Do you have a favorite character to write for?

Taylor:  It's funny. I think a lot of us love John Ross because he's such an interesting character carrying the burden of who his father is. I think we would all agree that he has a good heart. Where we are in the season right now I think you are starting to see a little more of that. I was talking to some friends and they would say, that John Ross is no good.

You're starting to see a little more from him. At the same time Christopher has his own complexity of the burden of his father, who in his mind isn't his blood father. Is he a Ewing? Does he have to prove himself or can he just sort of accept the love of his adoptive parents. I think those two guys are sort of the crux, that the new generation rides on their shoulders. They're really fun to write for, especially as cousins and their rivalry.

You've brought back several original characters.  Bobby and JR are wonderful but some characters seem underused as of yet, especially Sue Ellen and Cliff.  Their screen time has been minimal and Ray and Lucy have just been filler.  Will that change as we head to the second half of the season?

Taylor:  I think so. In all honesty, there's a lot that winds up on the cutting room floor. It may have felt more balanced in the scripts early on, especially for Sue Ellen,which is a tragedy. Everyone loves Sue Ellen. When you write a script you want to put all of this stuff in there and then you go, oh wait we only have 42 minutes! So after you've shot your episode and it's ten minutes long, you're like oh God! What is absolutely vital for telling the story and what can we get away without?

Unfortunately a lot of Sue Ellen's scenes kind of fell out but they were fantastic scenes and we loved them. One of our directives going forward this year is to write scripts that are shorter so that we won't have to lose those great scenes and maybe just write more balanced episodes where each character's having their moment. But yes, I think Cliff as well. He lost a couple of scenes along the way. Future episodes will be balanced but we did have to make room for the younger guys. In the old days it was just Jock and Miss Ellie and then J.R. and Bobby and now we have more people and a second generation.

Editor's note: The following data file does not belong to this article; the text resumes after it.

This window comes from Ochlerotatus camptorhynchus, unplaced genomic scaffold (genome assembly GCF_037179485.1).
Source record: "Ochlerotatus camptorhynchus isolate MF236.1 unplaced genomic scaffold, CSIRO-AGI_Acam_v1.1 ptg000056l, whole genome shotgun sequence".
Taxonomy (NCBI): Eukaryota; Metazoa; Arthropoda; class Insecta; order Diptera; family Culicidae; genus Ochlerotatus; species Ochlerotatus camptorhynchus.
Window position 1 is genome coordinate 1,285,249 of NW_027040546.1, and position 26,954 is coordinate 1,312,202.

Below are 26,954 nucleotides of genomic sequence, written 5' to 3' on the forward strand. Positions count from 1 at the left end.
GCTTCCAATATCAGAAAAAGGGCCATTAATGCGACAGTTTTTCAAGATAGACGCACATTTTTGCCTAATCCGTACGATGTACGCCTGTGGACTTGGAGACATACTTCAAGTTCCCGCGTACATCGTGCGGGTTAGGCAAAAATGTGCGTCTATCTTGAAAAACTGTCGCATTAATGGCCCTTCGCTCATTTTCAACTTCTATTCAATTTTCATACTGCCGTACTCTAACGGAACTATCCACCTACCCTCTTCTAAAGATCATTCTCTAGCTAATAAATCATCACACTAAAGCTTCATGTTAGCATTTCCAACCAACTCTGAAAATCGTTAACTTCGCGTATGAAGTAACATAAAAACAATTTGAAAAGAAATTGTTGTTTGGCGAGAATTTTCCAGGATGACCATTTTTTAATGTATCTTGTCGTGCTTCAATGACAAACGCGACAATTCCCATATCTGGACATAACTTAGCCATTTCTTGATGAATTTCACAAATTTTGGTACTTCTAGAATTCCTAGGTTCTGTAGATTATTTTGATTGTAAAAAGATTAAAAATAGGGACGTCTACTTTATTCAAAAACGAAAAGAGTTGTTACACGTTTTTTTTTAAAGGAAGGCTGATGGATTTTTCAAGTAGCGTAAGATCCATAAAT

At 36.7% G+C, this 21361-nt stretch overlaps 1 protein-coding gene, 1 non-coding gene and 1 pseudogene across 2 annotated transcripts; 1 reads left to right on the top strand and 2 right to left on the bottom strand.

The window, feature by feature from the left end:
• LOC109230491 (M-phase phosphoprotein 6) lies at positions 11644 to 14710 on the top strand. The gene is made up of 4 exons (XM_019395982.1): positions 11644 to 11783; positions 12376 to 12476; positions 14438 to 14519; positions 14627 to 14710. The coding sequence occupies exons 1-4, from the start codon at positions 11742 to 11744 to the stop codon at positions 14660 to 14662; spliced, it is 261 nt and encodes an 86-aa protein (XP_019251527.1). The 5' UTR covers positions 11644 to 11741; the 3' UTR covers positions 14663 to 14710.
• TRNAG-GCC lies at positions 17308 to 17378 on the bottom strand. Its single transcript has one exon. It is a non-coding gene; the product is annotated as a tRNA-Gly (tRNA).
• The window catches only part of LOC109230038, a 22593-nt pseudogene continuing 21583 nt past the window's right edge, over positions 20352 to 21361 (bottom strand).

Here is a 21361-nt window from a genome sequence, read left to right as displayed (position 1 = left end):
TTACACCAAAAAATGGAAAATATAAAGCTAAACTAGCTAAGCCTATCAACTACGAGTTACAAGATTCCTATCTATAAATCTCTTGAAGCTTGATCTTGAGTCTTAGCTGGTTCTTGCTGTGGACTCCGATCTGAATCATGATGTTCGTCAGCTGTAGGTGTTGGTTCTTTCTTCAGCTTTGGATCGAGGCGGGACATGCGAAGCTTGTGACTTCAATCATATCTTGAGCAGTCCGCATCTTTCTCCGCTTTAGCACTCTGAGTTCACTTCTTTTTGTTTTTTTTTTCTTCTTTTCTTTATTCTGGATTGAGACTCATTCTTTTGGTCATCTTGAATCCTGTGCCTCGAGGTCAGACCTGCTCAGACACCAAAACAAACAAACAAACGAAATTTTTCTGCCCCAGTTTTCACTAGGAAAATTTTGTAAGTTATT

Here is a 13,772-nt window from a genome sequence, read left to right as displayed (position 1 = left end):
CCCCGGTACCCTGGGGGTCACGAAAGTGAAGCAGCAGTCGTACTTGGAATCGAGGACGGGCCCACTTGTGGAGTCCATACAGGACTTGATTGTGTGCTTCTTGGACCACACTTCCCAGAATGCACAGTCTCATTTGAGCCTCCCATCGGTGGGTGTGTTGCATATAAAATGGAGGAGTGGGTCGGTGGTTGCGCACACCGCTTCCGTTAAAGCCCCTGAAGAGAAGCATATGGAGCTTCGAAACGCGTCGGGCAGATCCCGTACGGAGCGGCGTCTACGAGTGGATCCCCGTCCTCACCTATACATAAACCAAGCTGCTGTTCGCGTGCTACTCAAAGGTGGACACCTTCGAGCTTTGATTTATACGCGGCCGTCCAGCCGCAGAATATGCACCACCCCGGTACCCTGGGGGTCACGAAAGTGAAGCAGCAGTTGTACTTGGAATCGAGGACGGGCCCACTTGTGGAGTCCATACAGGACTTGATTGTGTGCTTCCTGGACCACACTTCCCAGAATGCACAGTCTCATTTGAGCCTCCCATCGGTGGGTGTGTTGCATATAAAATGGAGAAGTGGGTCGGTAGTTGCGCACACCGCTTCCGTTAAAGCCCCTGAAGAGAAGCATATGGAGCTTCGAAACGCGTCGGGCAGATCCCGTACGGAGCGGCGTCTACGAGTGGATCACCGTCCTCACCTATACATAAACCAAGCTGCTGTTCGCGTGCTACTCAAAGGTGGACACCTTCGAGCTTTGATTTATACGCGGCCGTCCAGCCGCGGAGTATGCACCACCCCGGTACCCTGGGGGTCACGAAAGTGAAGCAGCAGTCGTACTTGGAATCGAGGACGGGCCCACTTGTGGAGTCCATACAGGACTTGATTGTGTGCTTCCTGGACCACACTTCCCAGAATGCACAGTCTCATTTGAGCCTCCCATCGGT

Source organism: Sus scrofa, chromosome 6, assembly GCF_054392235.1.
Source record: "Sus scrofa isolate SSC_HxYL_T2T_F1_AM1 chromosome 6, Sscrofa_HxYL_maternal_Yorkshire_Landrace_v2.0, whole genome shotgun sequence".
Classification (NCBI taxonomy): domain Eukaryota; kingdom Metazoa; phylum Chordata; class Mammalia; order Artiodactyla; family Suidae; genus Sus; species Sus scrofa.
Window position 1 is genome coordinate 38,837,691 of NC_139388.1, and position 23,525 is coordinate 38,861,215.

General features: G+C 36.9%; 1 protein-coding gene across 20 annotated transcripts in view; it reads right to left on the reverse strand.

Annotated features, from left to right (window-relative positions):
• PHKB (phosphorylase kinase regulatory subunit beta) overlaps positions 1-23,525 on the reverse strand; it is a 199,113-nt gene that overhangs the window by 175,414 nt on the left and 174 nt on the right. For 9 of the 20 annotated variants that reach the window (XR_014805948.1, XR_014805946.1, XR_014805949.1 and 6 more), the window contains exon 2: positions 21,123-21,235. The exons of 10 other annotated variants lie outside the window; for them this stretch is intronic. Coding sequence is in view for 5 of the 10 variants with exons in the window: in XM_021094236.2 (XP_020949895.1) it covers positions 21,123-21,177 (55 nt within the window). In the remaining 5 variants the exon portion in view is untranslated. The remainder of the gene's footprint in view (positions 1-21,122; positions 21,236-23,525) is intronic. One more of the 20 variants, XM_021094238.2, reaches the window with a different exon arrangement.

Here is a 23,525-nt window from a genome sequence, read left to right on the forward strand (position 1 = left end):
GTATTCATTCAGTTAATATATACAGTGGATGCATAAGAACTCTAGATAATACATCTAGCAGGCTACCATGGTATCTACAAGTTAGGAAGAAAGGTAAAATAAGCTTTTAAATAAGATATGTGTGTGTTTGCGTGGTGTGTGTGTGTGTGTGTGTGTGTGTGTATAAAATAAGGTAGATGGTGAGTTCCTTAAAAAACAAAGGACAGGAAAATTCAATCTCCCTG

Will there be any more original characters coming back this season?

Taylor: You never know. People can show up at any time. Those characters are still out there.

A lot of fans, including me, have been wondering if we'll see the portrait of Jock Ewing that was so iconic in the original series?

Taylor: I know that that's come up on the blog sites. I'm not sure. I don't think it's a matter of us just making a decision, I think there's more to it than that. I do know the decision was made to use a portrait of both Jock and Miss Ellie in order to honor both of them, and to have both of them be seen and felt at Southfork.

Have you started working on season two?

Taylor: We are. We got 15 episode so that's five more than this year. That's just more room to have fun.

Is there anything you can share with us about the rest of the season?

Taylor: It's about to get very exciting, if it isn't exciting already. Just buckle up.

C. Orlando is a TV Fanatic Staff Writer. Follow her on Twitter.